Studies consistently report that about three-quarters of change effort fail – either they fail to deliver the expected benefits or they are abandoned entirely. Execution is critical. And that’s where Runkle Consulting can help – but you also need to pick the right change to focus on.
So often when organizations are in pain, they want to jump in and move to action to solve the problem. But we need to spend more effort taking the time to properly diagnosis the changes that will help the company remain competitive. Especially in complex and fast moving environments. In a recent HBR article, the researchers investigated 62 corporate transformations over the course of four years. The main finding? Leadership teams need to fully understand and align three factors:
- the catalyst for transformation (why you’re in pain)
- the organization’s underlying quest (what will help in the long run)
- and the leadership capabilities needed to see it through (yeah!!! execution!!)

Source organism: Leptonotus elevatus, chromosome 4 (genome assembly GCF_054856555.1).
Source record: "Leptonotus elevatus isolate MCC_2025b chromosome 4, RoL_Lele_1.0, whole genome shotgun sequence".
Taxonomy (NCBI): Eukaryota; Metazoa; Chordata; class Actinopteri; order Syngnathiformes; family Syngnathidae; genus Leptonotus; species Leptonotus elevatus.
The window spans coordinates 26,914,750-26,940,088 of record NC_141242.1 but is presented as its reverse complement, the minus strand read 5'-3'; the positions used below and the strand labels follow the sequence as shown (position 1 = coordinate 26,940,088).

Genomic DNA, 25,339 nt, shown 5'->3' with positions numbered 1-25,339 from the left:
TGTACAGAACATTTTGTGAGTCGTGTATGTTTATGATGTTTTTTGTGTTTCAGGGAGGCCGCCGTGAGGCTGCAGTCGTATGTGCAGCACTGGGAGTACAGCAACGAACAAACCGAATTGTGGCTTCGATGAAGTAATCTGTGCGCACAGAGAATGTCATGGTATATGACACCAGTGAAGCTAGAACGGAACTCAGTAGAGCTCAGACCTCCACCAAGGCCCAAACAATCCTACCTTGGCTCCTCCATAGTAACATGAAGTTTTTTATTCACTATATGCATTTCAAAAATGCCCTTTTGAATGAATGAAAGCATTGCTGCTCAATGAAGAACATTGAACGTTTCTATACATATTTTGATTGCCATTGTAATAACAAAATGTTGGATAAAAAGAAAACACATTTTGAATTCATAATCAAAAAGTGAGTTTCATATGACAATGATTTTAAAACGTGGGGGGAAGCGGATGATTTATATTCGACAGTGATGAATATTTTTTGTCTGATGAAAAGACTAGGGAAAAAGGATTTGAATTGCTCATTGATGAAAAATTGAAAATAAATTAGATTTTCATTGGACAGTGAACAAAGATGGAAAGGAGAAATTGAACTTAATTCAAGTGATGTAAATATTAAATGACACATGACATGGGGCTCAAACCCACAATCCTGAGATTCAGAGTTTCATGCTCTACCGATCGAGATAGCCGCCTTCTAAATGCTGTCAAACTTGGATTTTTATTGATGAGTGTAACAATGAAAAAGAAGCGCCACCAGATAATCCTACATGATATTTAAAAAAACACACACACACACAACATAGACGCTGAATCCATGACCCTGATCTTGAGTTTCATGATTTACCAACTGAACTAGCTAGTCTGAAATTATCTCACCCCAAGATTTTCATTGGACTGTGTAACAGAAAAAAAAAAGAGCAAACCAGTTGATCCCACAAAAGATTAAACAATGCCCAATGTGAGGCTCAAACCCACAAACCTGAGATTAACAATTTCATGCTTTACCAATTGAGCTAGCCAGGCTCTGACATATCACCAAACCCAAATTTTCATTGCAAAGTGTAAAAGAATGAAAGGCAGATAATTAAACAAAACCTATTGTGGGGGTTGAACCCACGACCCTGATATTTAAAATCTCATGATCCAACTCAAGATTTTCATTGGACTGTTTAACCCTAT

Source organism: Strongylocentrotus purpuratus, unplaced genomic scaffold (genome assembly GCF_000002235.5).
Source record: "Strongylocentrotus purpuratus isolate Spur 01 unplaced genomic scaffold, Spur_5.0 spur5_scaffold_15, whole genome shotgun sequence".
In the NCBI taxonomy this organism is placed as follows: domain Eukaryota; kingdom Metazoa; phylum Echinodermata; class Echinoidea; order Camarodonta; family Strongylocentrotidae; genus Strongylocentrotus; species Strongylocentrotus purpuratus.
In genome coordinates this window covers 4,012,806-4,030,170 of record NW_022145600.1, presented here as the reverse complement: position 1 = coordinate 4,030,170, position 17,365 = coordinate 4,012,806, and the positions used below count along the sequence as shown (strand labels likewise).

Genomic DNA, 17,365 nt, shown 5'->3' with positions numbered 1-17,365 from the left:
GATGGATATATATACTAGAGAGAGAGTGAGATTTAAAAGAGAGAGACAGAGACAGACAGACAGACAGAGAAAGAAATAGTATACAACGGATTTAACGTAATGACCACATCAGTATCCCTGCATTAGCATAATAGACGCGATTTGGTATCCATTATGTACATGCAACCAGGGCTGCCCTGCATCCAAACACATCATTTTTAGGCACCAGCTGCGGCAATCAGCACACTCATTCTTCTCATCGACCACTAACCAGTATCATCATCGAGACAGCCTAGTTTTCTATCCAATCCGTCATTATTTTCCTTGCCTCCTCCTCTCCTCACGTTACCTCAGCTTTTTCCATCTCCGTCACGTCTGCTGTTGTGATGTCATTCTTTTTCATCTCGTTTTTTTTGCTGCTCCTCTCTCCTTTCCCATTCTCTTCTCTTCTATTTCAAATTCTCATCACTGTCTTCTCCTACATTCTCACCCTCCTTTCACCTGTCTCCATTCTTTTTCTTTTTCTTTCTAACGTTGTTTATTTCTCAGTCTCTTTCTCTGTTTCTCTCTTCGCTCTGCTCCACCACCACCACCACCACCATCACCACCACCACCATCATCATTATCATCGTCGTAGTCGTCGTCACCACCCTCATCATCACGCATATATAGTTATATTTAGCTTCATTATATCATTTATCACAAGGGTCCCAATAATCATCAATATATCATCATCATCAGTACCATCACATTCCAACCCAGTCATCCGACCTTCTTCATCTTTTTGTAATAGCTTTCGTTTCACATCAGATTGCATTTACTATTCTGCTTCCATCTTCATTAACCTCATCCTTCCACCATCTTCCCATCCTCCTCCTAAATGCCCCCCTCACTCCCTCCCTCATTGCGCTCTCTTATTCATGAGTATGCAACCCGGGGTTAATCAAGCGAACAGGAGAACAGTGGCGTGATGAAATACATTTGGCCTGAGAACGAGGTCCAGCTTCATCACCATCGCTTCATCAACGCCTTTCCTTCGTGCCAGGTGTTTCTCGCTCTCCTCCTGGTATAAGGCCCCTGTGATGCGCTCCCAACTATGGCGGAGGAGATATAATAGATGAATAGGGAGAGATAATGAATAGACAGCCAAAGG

And an example when these three do not align? J.C. Penney. When Ron Johnson took over as CEO of JCP, he gave store design and pricing an overhaul to attract younger, trendier customers. But was this the right change to implement? Sales sank by a quarter, and the stock plummeted by 50%!
What if instead he concentrated on better integration of JCP’s in-store and online operations? This had been a problem for years – customers couldn’t find in the stores what was seen online. This is the true underlying quest for the organization. The two sides of the house didn’t match and were run separately. It took the next CEO, Marvin Ellison, to recognize this fact. JCP then redesigned its shopping app to make it easier for in-store customers to find discounts, improved its website, and caught up with rivals by offering same-day in-store pickup of items ordered online.
The costs of setting off on the wrong transformation journey are significant:
- Underlying problems might get worse as attention is invested elsewhere (JCP fell further behind in online sales as it freshened up store design).
- New problems may emerge (JCP alienated loyal, deal-driven customers which further drove down the stock).
- The executive team risks undermining employee commitment to future initiatives (Ellison had to reengage a workforce still traumatized by JCP’s near collapse under Johnson).
JCP’s transformation is ongoing – as are many transformations. Remember the key learnings: figuring out the right change to implement, aligning it with the organization, and making sure leaders stay focused on implementing that change. Be part of the 25% of change initiatives that succeed!